All spectrophotometric assays were performed using a sample final volume of 0.1 mL in a 0.2 mL 96-well plate (Corning Costar, Corning, NY, USA) using a Multiskan GO microplate spectrophotometer (Thermo Scientific, Waltham, MA, USA) in static (substrate screening) and in kinetic (enzyme kinetics) modes. Plates and solutions without the enzyme were first equilibrated at 303.15 K (30 °C); upon addition of ODH, solutions were automatically mixed and the signal at 520 nm was recorded. Each measurement was taken at least in triplicate independent experiments. The absorbance signal of DCIP was converted into concentration units by comparison to a calibration curve (Abs520 vs [DCIP]) measured concomitantly to each experiment. The slope of a linear fit of Abs520 vs [DCIP] was used to calculate Δ[DCIP] in all experiments.
The pH-dependence of ODH enzymatic activity was assessed using 720 mM GLC and 0.4 mM DCIP either in 50 mM citrate–phosphate buffer pH 3.5, 4.5, 5.5, 6.5 and 7.5, or in 50 mM Tris·HCl pH 8.5. To start the reaction ODH was added at a final concentration of 39.7 nM. Initial velocities were measured spectroscopically by monitoring the rate of the absorbance decay at 520 nm over time for a total of 20 min. Initial rates were estimated by applying a linear fit to the linear region of the time trace. Optimal pH fell in the range 5.5–6.0, as previously reported . All remaining spectrophotometric assays were carried out in 0.4 mM DCIP and 50 mM citrate–phosphate buffer pH 5.5.
ODH substrate screening was performed using fourteen different sugar compounds: GLC, XYL, GAL, MAN, LAC, MAL, G4G, G3G, G4G4G, G3G3G, G4G3G, G3G4G, G4G4G4G and G3G3G3G (see Additional file 1: Fig. S1), as well as on sophorose, gentiobiose, nigerose, kojibiose and isomaltose (see Additional file 1: Fig. S2). Because of different solubility, all sugar substrates were employed at a fixed concentration of 2.5 mM, with the exception of GLC that was also used at 250 mM as a positive control of ODH reaction. The enzyme was added at a final concentration of 39.7 nM to start the reaction (t = 0). DCIP reduction was followed over time by acquiring triplicates of the Abs520 after an incubation of 2 and 5 min, as well as 3 and 19 h. Each data point was collected on three identical, independently prepared reaction mixtures.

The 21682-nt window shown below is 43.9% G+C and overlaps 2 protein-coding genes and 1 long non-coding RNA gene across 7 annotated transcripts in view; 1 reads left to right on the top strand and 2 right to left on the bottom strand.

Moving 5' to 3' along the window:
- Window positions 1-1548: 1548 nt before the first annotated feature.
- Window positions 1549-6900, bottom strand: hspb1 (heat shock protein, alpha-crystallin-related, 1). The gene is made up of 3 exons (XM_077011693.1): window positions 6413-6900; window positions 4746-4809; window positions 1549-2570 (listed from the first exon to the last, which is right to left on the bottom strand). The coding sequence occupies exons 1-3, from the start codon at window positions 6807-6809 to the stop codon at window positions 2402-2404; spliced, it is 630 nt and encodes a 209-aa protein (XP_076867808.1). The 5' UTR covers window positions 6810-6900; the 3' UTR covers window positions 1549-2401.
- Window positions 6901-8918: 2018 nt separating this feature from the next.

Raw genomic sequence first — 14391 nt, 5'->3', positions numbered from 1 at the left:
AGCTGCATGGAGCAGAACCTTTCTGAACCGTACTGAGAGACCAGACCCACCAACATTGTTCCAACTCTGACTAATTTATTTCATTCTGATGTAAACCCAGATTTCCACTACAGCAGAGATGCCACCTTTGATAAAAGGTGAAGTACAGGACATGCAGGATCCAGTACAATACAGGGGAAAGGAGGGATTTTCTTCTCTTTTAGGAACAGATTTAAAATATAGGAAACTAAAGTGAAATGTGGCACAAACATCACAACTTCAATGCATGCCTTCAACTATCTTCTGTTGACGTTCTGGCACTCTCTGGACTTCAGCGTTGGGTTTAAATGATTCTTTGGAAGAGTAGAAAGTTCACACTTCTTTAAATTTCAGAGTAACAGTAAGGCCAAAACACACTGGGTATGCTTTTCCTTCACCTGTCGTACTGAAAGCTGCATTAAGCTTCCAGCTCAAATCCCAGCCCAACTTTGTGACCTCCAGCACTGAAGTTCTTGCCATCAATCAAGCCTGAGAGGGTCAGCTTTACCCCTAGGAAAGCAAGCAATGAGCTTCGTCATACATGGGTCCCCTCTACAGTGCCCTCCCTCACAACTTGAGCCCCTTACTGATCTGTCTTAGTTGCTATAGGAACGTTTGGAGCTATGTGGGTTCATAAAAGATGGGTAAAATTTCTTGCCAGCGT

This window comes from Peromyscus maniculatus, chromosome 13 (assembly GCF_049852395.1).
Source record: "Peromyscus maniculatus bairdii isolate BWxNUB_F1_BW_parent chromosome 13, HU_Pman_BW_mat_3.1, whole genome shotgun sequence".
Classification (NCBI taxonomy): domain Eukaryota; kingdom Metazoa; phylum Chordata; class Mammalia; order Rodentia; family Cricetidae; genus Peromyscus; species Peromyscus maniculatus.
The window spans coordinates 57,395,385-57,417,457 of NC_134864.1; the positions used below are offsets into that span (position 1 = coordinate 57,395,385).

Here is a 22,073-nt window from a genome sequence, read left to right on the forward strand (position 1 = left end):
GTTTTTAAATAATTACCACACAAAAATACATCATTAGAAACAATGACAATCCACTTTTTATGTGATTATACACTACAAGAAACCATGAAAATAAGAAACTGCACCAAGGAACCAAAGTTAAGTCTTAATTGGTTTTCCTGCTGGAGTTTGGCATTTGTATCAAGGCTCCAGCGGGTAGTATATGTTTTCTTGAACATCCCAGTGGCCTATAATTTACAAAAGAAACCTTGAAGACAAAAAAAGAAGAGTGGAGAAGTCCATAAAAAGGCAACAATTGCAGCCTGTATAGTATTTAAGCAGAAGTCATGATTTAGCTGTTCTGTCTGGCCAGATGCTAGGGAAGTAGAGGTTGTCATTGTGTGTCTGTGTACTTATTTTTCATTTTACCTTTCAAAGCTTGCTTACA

The same experimental setup was used to evaluate the kinetic parameters of ODH using GLC and G3G as substrates. GLC and G3G were tested at different concentrations ranging from 0 to 3000 mM and from 0 to 115.5 mM, respectively. For each substrate concentration initial velocities were measured spectroscopically by monitoring the rate of absorbance decay at 520 nm over time for a total of 20 min in triplicate experiments. Initial rates were estimated by fitting the linear region of the time trace. Initial velocities measured at various substrate concentrations were fitted to the hyperbolic equation of Michaelis–Menten, which was applied to either all concentration points (G3G) or to points that looked unaffected by inhibition at extremely high substrate concentrations (GLC), as better detailed in the Results section. All data were fitted using the Kaleidagraph software package.
Analysis of ODH reaction products by LC–MS
Liquid Chromatography was performed on a UHPLC Ultimate 3000RS (Thermo Scientific) coupled to a Charged Aerosol Detector (CAD Corona, Thermo Scientific) and an ISQ-EM mass spectrometer with heated ESI-interface (Thermo Scientific). The eluent was split 1:1 and the resulting flow from the LC to the MS was in all cases 0.125 mL/min. The heated ESI was operated at 348 K in negative mode at − 2 kV spray current, with a sheath gas flow of 23.5 and an auxiliary gas flow of 2.6 (arbitrary units). The capillary temperature was 523 K. UHPLC-ESI–MS data were acquired and analyzed with the Chromeleon software v7.2.10 (Thermo Scientific). An Acquity UHPLC BEH Amide column (2.1 mm × 150 mm, 1.7 mm, Waters, Milford, USA) was used for chromatographic separation of analytes. ODH enzymatic assays were performed on GLC and G3G in order to detect and identify the enzymatic products. Reaction mixtures were prepared in unbuffered water and contained 37.5 mM substrate, 45 mM DCIP and 90 nM ODH. Reactions were run for 21 h at 348 K. Enzymatic assay aliquots were diluted 5 times in acetonitrile (20 µL enzymatic assay + 80 µL acetonitrile) and 2µL of the diluted samples were injected. The column temperature was maintained at 30 °C. The isocratic elution method used ammonium formate 12 mM-acetonitrile (35%/65% v/v) at a flow rate of 0.25 mL min−1. The mass range from 50 to 1500 m/z was monitored.
Availability of data and materials